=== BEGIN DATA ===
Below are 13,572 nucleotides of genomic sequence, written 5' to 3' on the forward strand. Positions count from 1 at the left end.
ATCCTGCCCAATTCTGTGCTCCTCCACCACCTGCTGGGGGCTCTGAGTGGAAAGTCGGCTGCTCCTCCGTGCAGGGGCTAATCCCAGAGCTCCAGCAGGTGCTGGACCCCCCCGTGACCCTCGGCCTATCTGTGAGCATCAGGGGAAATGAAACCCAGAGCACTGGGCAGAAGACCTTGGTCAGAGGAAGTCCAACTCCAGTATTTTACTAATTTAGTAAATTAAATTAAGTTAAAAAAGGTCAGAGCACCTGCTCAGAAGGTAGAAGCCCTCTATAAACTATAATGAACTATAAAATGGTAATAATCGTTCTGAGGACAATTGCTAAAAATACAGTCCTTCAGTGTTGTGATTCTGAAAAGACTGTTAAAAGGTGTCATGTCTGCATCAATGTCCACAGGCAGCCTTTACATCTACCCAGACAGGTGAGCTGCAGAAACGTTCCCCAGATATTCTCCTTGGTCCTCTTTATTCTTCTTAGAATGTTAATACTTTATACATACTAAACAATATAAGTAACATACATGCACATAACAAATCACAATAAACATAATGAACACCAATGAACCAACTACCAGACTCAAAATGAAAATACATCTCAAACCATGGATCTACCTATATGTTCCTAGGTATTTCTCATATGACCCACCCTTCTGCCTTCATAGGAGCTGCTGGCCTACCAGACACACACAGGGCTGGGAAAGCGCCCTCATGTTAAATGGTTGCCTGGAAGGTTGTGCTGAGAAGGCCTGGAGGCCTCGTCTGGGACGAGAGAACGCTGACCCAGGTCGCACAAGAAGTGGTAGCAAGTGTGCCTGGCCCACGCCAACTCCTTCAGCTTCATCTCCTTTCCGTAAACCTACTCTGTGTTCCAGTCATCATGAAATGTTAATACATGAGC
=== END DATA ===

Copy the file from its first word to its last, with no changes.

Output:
Below are 13,572 nucleotides of genomic sequence, written 5' to 3' on the forward strand. Positions count from 1 at the left end.
ATCCTGCCCAATTCTGTGCTCCTCCACCACCTGCTGGGGGCTCTGAGTGGAAAGTCGGCTGCTCCTCCGTGCAGGGGCTAATCCCAGAGCTCCAGCAGGTGCTGGACCCCCCCGTGACCCTCGGCCTATCTGTGAGCATCAGGGGAAATGAAACCCAGAGCACTGGGCAGAAGACCTTGGTCAGAGGAAGTCCAACTCCAGTATTTTACTAATTTAGTAAATTAAATTAAGTTAAAAAAGGTCAGAGCACCTGCTCAGAAGGTAGAAGCCCTCTATAAACTATAATGAACTATAAAATGGTAATAATCGTTCTGAGGACAATTGCTAAAAATACAGTCCTTCAGTGTTGTGATTCTGAAAAGACTGTTAAAAGGTGTCATGTCTGCATCAATGTCCACAGGCAGCCTTTACATCTACCCAGACAGGTGAGCTGCAGAAACGTTCCCCAGATATTCTCCTTGGTCCTCTTTATTCTTCTTAGAATGTTAATACTTTATACATACTAAACAATATAAGTAACATACATGCACATAACAAATCACAATAAACATAATGAACACCAATGAACCAACTACCAGACTCAAAATGAAAATACATCTCAAACCATGGATCTACCTATATGTTCCTAGGTATTTCTCATATGACCCACCCTTCTGCCTTCATAGGAGCTGCTGGCCTACCAGACACACACAGGGCTGGGAAAGCGCCCTCATGTTAAATGGTTGCCTGGAAGGTTGTGCTGAGAAGGCCTGGAGGCCTCGTCTGGGACGAGAGAACGCTGACCCAGGTCGCACAAGAAGTGGTAGCAAGTGTGCCTGGCCCACGCCAACTCCTTCAGCTTCATCTCCTTTCCGTAAACCTACTCTGTGTTCCAGTCATCATGAAATGTTAATACATGAGC